Choreographer Stuart Pimsler reminds me about the first time I saw a performance of his “Total Surrender.”
“You were, aaahhh, sort of liked it, sort of not,” he says, hemming and hawing in our phone conversation. In fact, in 2002, I didn’t much like the dance at all. In a review for another publication I called it “earnestly choreographed and danced,” but saddled with “too heavy an emotional weight for his dancers to flesh out, much less bear.”
Pimsler continues with this thread. “You saw the work a second time and wrote about how glad you were we’d had another chance to perform it,” he said, referring to his company, Stuart Pimsler Dance & Theater. Yes. In 2003, I thanked Pimsler for reprising the work, and lauded it for becoming “more complex and profound with each viewing.”
That sort of response “is really common with my work,” he says. “There’s an emotional sensibility about it that really needs to be experienced by the performers, in a performance situation.” By the end of the run, the work has acquired “maturity and insanity,” he adds.
Which is why that this month he’s reprising last year’s sold-out evening-length work titled, “The Ends of Love.”
“Somebody once said that this idea that a premiere is the end of something is really silly,” he explains. “It’s really the beginning of understanding what you’ve made. That’s certainly the case for me.”
Last year, “The Ends of Love” included sexy then violent free-for-alls, and the tender, sensual movements of people searching for connection. There were sassy women, put-upon men, and 9-year-old Gabe Pimsler (appearing mostly on video) romping in the woods and tossing out charming profundities like a trail of philosophical breadcrumbs.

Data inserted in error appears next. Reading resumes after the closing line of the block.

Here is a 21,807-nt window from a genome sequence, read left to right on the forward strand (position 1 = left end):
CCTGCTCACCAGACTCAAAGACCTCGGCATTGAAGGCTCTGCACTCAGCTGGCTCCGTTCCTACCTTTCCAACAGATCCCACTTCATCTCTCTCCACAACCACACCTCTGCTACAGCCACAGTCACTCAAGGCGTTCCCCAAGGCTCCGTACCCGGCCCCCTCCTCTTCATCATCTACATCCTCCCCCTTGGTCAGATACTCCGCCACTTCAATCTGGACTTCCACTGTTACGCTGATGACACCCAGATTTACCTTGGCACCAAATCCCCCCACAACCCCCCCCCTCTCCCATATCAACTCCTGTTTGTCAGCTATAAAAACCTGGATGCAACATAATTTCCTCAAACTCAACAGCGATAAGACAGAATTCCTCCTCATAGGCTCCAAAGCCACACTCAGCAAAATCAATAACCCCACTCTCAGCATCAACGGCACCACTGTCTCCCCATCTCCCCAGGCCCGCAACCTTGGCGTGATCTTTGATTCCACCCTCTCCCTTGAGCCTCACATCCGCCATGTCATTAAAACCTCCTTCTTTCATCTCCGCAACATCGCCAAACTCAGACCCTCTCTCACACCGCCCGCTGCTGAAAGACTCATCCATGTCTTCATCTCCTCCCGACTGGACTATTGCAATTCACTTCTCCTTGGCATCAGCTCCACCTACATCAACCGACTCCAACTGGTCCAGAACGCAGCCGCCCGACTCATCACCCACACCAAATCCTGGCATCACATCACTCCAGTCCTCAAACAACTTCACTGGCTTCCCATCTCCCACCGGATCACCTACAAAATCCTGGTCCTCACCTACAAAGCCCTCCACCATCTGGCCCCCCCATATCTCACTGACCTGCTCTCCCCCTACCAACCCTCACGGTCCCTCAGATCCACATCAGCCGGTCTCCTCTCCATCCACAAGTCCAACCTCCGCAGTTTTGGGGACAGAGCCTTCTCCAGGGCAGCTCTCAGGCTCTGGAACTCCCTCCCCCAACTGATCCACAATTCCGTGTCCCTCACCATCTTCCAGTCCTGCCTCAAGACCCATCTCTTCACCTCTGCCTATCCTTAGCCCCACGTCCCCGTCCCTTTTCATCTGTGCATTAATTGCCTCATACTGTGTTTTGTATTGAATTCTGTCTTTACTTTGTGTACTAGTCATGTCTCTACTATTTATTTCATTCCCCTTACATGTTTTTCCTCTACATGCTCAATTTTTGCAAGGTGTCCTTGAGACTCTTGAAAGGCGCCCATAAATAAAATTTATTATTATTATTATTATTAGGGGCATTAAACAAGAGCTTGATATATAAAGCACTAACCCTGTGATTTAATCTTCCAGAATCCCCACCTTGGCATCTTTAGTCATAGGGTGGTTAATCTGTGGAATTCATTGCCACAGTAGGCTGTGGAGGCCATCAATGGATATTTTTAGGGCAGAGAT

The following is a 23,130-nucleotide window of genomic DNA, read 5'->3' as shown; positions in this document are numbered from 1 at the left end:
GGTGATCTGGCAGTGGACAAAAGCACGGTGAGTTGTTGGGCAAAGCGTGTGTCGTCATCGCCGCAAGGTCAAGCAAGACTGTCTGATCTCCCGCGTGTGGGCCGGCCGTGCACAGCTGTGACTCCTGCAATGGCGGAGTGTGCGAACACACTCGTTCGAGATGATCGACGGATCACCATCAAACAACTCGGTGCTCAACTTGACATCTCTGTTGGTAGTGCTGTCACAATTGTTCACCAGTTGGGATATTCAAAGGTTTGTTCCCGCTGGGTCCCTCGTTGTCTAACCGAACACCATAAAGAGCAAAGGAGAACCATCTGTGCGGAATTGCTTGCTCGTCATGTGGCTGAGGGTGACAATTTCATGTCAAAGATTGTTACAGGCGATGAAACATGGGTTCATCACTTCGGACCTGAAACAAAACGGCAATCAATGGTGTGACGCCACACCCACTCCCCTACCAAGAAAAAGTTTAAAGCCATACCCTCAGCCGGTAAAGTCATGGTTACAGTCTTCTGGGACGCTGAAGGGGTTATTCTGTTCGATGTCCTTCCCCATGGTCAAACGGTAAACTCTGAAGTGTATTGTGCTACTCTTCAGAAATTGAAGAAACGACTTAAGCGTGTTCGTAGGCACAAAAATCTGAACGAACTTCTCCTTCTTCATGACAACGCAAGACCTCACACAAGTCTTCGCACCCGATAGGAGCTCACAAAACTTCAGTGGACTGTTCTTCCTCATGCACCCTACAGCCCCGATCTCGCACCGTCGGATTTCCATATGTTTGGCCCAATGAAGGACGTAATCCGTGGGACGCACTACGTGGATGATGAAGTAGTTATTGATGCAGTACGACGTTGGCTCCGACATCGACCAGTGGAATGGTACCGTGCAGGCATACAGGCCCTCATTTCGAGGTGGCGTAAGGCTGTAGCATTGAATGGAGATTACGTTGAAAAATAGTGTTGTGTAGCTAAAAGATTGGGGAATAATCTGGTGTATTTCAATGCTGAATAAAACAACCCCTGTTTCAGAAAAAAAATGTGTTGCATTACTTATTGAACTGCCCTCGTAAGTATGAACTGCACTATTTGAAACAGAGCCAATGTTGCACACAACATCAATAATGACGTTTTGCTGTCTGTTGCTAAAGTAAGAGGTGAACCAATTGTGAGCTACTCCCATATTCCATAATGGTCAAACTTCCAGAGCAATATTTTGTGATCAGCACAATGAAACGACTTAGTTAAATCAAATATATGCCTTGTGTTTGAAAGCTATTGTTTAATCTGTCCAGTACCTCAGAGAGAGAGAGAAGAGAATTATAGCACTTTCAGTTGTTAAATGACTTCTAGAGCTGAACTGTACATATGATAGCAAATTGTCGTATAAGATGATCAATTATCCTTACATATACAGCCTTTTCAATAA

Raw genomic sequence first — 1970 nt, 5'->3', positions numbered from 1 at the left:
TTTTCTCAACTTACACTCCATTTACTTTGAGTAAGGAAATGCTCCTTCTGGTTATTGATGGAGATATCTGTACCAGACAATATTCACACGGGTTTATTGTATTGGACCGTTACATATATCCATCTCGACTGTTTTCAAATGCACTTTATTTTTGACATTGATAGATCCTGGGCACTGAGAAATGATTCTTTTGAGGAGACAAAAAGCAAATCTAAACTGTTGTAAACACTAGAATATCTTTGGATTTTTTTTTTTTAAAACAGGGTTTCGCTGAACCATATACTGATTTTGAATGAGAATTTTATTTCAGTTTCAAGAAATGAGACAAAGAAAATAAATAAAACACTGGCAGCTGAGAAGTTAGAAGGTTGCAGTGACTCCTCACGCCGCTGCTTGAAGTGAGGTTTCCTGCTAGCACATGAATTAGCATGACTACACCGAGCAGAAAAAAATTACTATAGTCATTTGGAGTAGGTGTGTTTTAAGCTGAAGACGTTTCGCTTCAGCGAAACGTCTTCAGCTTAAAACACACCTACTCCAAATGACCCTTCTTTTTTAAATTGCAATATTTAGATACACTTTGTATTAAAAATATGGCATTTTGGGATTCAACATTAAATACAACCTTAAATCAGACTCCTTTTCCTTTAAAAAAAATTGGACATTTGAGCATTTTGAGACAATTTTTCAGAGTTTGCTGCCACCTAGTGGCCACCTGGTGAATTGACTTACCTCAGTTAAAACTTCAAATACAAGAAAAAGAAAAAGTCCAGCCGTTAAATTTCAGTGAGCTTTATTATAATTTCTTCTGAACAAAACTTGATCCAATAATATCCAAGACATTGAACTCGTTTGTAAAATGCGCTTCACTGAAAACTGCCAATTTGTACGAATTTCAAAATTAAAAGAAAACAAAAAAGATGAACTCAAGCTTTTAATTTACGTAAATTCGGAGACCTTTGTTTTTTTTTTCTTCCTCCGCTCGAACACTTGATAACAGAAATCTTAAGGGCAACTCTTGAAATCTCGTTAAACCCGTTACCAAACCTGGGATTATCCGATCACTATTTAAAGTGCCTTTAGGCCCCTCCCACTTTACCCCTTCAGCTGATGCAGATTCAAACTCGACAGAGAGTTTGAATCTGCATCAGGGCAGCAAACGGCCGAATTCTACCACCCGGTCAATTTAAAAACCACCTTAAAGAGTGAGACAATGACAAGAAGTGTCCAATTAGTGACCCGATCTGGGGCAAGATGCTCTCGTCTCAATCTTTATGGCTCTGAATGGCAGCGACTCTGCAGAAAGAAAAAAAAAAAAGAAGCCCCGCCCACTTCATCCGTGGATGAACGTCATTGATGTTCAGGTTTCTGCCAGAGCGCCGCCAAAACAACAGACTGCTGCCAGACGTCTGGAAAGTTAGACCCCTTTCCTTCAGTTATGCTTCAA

Based on Plato’s myth that each of us was originally half of one creature that was cut in two, dooming us to search for our other half, “Ends” was an anti-Hallmark look at heterosexual romance. It began with a battle of the sexes, and concluded with an elusive sense of wholeness represented by white wooden eggs. Delightful, beautifully performed, but often thematically obtuse, was my overall assessment.
To watch an excerpt, go here.
I’m eager to see the work again, which Pimsler has since expanded with the addition of three new company performers: Brazilian Marciano Silva Dos, who also performs with TU Dance; Kari Mosel, a dancer with Shapiro & Smith Dance; and apprentice Brian Evans, a recent graduate of Gustavus Adolphus College and whom Pimsler believes “people are going to be pretty blown away by.”
SPDT’s upcoming weekend includes a new solo by company member Vanessa Voskuil, whose own work has an intriguing cinematic and surreal style, for co-artistic director Suzanne Costello.
The program also includes the premiere of Pimsler’s “Ways to Behold.” This politically charged work of dance-theater was inspired by the headlock (“a movement we were all playing around with one day,” Pimsler explains), and “the allure of comfort and the potential for public disengagement” around images of hooded prisoners and news of beheadings related to the Iraq war.
A reprise of Pimsler’s 1984 “Sentry,” created in the aftermath of the Vietnam War, is on the program, as well. “There is a place in dance to be political, absolutely,” Pimsler says. “If the choreographer is clear, you can see a truth about a statement, in a movement, that could take books to communicate.”
About his work, Pimsler adds, “I want everybody in the audience to come away with something to chew on that really resonates for them. On the other hand, I love layers, which is what metaphor is all about. My first training in terms of composition was as a writer. I wrote a lot of poetry. I still feel my work’s an accumulation of images that hopefully connect to some bigger statement by the end. That’s how I go about making dance-theater.”
What: Stuart Pimsler Dance & Theater
When: 8 p.m., Thursday-Saturday; 7 p.m. Sunday, ends Mar 30
Where: Ritz Theatre, 345 13th Ave. NE, Minneapolis